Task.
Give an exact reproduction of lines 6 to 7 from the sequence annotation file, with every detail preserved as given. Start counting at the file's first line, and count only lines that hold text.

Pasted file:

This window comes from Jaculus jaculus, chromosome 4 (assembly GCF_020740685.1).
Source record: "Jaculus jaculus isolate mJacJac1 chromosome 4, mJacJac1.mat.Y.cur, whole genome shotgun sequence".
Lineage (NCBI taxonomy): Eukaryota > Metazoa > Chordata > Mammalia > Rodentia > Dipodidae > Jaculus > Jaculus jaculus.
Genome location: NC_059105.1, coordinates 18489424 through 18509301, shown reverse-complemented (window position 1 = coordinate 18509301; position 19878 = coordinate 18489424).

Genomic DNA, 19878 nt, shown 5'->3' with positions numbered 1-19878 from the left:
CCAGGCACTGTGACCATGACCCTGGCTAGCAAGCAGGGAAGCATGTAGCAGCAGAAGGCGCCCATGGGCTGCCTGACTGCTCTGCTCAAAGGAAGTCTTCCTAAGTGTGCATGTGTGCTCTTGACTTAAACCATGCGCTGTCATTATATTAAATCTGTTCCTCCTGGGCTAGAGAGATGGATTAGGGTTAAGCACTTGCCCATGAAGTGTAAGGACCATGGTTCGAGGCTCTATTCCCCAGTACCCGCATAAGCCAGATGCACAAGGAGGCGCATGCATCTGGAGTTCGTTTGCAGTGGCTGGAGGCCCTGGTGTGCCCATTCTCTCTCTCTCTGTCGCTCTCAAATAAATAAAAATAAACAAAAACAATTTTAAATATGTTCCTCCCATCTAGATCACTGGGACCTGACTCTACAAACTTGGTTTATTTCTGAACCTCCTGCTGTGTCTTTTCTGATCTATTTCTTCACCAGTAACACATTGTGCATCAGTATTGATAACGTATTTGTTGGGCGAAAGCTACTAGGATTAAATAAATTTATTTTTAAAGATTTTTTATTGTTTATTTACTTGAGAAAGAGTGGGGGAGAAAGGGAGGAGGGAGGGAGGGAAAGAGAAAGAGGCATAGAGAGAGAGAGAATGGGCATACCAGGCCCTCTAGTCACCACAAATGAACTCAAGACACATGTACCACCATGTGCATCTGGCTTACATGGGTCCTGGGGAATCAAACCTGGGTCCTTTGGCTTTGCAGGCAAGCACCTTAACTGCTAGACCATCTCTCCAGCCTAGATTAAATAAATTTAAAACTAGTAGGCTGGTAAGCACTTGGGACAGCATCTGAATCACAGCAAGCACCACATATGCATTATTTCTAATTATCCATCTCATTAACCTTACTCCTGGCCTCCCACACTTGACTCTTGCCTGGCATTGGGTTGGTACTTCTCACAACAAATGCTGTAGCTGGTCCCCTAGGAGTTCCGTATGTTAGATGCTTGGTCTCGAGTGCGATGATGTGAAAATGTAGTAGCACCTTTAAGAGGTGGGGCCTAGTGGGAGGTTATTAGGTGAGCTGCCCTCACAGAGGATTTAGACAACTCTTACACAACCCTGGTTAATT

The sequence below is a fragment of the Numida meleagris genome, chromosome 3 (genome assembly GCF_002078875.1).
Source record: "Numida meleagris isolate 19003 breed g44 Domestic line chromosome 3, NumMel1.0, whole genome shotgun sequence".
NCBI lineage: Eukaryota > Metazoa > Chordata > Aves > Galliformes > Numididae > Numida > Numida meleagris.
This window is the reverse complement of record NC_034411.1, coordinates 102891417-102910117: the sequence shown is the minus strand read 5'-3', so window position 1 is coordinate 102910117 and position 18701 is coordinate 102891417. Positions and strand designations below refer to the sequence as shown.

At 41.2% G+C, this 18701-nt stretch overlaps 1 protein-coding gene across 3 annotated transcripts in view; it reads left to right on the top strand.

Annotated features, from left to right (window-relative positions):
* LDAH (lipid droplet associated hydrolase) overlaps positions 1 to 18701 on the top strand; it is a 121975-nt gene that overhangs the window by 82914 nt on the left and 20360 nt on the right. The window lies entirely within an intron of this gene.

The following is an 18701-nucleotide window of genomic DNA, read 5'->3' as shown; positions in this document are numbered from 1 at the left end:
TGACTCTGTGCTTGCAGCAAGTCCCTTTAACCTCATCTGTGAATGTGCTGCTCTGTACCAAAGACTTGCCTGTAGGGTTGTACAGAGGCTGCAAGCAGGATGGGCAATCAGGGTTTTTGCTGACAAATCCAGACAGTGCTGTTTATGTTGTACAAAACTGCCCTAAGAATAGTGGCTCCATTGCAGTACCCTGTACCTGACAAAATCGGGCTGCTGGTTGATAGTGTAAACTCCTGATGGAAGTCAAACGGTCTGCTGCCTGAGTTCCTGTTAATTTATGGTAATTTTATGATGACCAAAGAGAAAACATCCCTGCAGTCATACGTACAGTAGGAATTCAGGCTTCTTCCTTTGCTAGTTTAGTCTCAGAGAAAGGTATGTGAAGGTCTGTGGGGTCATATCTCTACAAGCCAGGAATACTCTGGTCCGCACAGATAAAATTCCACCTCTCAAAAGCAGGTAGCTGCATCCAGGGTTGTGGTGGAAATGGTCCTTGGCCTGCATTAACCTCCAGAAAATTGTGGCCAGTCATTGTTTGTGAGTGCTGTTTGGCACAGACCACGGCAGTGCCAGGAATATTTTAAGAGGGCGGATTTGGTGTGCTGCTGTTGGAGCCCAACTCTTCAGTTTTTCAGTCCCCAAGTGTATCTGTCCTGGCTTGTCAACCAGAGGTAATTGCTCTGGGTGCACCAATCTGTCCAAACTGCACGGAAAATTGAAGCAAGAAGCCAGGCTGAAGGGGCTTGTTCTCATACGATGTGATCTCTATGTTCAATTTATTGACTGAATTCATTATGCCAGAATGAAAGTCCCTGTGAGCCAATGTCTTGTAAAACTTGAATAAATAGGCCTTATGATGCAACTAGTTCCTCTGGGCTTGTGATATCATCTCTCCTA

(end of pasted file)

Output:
CCAGGCACTGTGACCATGACCCTGGCTAGCAAGCAGGGAAGCATGTAGCAGCAGAAGGCGCCCATGGGCTGCCTGACTGCTCTGCTCAAAGGAAGTCTTCCTAAGTGTGCATGTGTGCTCTTGACTTAAACCATGCGCTGTCATTATATTAAATCTGTTCCTCCTGGGCTAGAGAGATGGATTAGGGTTAAGCACTTGCCCATGAAGTGTAAGGACCATGGTTCGAGGCTCTATTCCCCAGTACCCGCATAAGCCAGATGCACAAGGAGGCGCATGCATCTGGAGTTCGTTTGCAGTGGCTGGAGGCCCTGGTGTGCCCATTCTCTCTCTCTCTGTCGCTCTCAAATAAATAAAAATAAACAAAAACAATTTTAAATATGTTCCTCCCATCTAGATCACTGGGACCTGACTCTACAAACTTGGTTTATTTCTGAACCTCCTGCTGTGTCTTTTCTGATCTATTTCTTCACCAGTAACACATTGTGCATCAGTATTGATAACGTATTTGTTGGGCGAAAGCTACTAGGATTAAATAAATTTATTTTTAAAGATTTTTTATTGTTTATTTACTTGAGAAAGAGTGGGGGAGAAAGGGAGGAGGGAGGGAGGGAAAGAGAAAGAGGCATAGAGAGAGAGAGAATGGGCATACCAGGCCCTCTAGTCACCACAAATGAACTCAAGACACATGTACCACCATGTGCATCTGGCTTACATGGGTCCTGGGGAATCAAACCTGGGTCCTTTGGCTTTGCAGGCAAGCACCTTAACTGCTAGACCATCTCTCCAGCCTAGATTAAATAAATTTAAAACTAGTAGGCTGGTAAGCACTTGGGACAGCATCTGAATCACAGCAAGCACCACATATGCATTATTTCTAATTATCCATCTCATTAACCTTACTCCTGGCCTCCCACACTTGACTCTTGCCTGGCATTGGGTTGGTACTTCTCACAACAAATGCTGTAGCTGGTCCCCTAGGAGTTCCGTATGTTAGATGCTTGGTCTCGAGTGCGATGATGTGAAAATGTAGTAGCACCTTTAAGAGGTGGGGCCTAGTGGGAGGTTATTAGGTGAGCTGCCCTCACAGAGGATTTAGACAACTCTTACACAACCCTGGTTAATT

The sequence below is a fragment of the Numida meleagris genome, chromosome 3 (genome assembly GCF_002078875.1).